O Christmas Tree!

O Christmas Tree!

(a slightly cynical short tale)

What am I bid for this lovely set of vintage, nay, antique, Christmas tree ornaments? Who’ll start the bidding at £10?”

She was never sure why she chose to bid that day; perhaps it was disappointment that the items she had been after had gone beyond her limit. Perhaps it was the chill outside and the few lonely flakes of snow drifting down; maybe the holly and the ivy dotted around the auction house put her in a festive mood. It may even have been the softly twinkling bauble that the auctioneer held up, twirling on a wisp of thread. Whatever it was, she found herself determined to buy something that day, and though she spent more than she intended, once she’d looked at the ornaments, she realised she’d got a bargain. Continue reading

An Unmerry Christmas Book.

It’s the most wonderful time of the year…

Actually, for many, it absolutely ISN’T. I’m not a fan of Christmas; I don’t get starry-eyed and enthusiastic about getting the tree up. I get quite morose about it all. And if life is distinctly unwonderful anyway, the whole Christmas thing is often a way to just rub it in.

Anyway, if you feel anything like I do, you may need an antidote to the sugary, sentimental side to the festive season. I’ve dropped a quid off the price of my own favourite novel, The Bet. Here’s a nicely gloomy extract to whet your appetite.

“In the days after the funerals, Greville worried endlessly about his assistant. The Christmas season seemed indecent with its tinselly colour and insincerity, and the old man’s heart contracted with pity watching the boy decorating the foyer, and to see him arrive every morning on time and go through each day like a man sleepwalking. He watched him working with school children on educational visits, wanted to applaud him for sheer determination when he saw him speaking with a shadow of his old energy. He found him asleep in the midst of the basement chaos, or head pillowed on arms on his desk, or once, sitting on the stairs, resting his head on his knees. Greville touched his shoulder to wake him.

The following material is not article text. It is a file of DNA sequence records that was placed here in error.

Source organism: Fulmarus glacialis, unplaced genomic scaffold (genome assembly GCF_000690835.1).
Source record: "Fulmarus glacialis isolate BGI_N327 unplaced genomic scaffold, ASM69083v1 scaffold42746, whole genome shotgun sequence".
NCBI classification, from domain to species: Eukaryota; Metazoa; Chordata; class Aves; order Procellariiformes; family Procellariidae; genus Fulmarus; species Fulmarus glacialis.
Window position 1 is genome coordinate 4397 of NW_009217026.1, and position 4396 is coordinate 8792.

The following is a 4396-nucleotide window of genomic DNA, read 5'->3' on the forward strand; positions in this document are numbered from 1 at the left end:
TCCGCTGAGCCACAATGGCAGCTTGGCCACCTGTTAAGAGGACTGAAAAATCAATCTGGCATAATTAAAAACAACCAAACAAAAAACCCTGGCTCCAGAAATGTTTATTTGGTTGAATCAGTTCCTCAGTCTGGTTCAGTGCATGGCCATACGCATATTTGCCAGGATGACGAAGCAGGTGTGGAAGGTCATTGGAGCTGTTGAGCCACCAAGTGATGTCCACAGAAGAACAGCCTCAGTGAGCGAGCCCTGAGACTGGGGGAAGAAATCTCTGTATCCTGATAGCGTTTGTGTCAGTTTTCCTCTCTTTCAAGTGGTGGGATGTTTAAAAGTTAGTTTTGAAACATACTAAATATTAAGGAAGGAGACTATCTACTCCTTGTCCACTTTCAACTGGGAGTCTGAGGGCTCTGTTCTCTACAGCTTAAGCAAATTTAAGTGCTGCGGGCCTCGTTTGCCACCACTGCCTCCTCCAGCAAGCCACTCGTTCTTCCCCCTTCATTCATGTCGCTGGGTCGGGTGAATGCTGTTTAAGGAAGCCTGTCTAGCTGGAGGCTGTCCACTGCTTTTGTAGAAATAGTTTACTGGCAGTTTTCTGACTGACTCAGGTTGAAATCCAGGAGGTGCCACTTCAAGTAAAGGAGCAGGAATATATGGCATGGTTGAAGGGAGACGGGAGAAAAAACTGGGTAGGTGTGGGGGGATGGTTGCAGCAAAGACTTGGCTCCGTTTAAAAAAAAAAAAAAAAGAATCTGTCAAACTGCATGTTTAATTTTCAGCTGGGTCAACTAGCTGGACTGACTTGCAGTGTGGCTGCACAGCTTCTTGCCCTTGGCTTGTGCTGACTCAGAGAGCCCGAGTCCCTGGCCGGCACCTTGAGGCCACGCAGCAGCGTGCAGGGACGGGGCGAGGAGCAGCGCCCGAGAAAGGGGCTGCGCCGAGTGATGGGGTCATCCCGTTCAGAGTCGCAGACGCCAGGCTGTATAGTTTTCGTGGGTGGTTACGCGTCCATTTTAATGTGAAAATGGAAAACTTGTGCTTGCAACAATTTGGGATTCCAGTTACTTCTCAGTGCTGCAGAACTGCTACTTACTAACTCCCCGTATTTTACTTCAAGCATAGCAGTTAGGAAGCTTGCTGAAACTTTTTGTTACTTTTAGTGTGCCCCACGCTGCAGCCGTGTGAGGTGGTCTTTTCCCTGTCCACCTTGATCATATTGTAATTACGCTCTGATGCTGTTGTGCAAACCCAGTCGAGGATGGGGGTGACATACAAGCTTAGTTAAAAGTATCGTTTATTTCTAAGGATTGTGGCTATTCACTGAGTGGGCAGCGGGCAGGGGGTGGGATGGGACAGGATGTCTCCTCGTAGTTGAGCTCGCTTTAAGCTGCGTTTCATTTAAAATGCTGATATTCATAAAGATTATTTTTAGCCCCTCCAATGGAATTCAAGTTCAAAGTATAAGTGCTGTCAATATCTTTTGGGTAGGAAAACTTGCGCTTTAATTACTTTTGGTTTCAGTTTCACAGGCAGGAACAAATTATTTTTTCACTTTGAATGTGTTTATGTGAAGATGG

Sorry,” he said, scrambling to his feet. “I just sat down for a moment because I couldn’t remember what I was going downstairs for.” He stopped a few steps down. “I still can’t.”

Doesn’t matter, whatever it was. Go and make us some coffee, boy.”

Ashurst turned on the stairs and headed back up to the tiny kitchen, Greville following. He stood behind him while he filled the kettle, washed out the cafetière and mugs.

Not sleeping, eh?”

Not much, no. I usually get to sleep around three, if I’m lucky.” He didn’t sound as if he were complaining. “I’m sorry I’ve been dropping off here. I do try not to.”

Couldn’t sleep for weeks and weeks after my wife died,” Greville said awkwardly. “It does stop in the end, the insomnia.”

The boy didn’t say anything; he’d been very economical with his speech lately, none of the impertinence that Greville had been used to and had grown to enjoy. He made the coffee with almost exaggerated care; Greville had noticed his hands shaking any time he’d actually got him to talk, even a bit. He was stirring the coffee now, slowly, as if he were counting how many times the spoon went round.

I keep remembering,” he said softly.

That’s good. That’s important. We all need to remember,” Greville said, putting an awkward arm around him briefly.

You don’t know what I’m remembering,” Ashurst said, and walked out.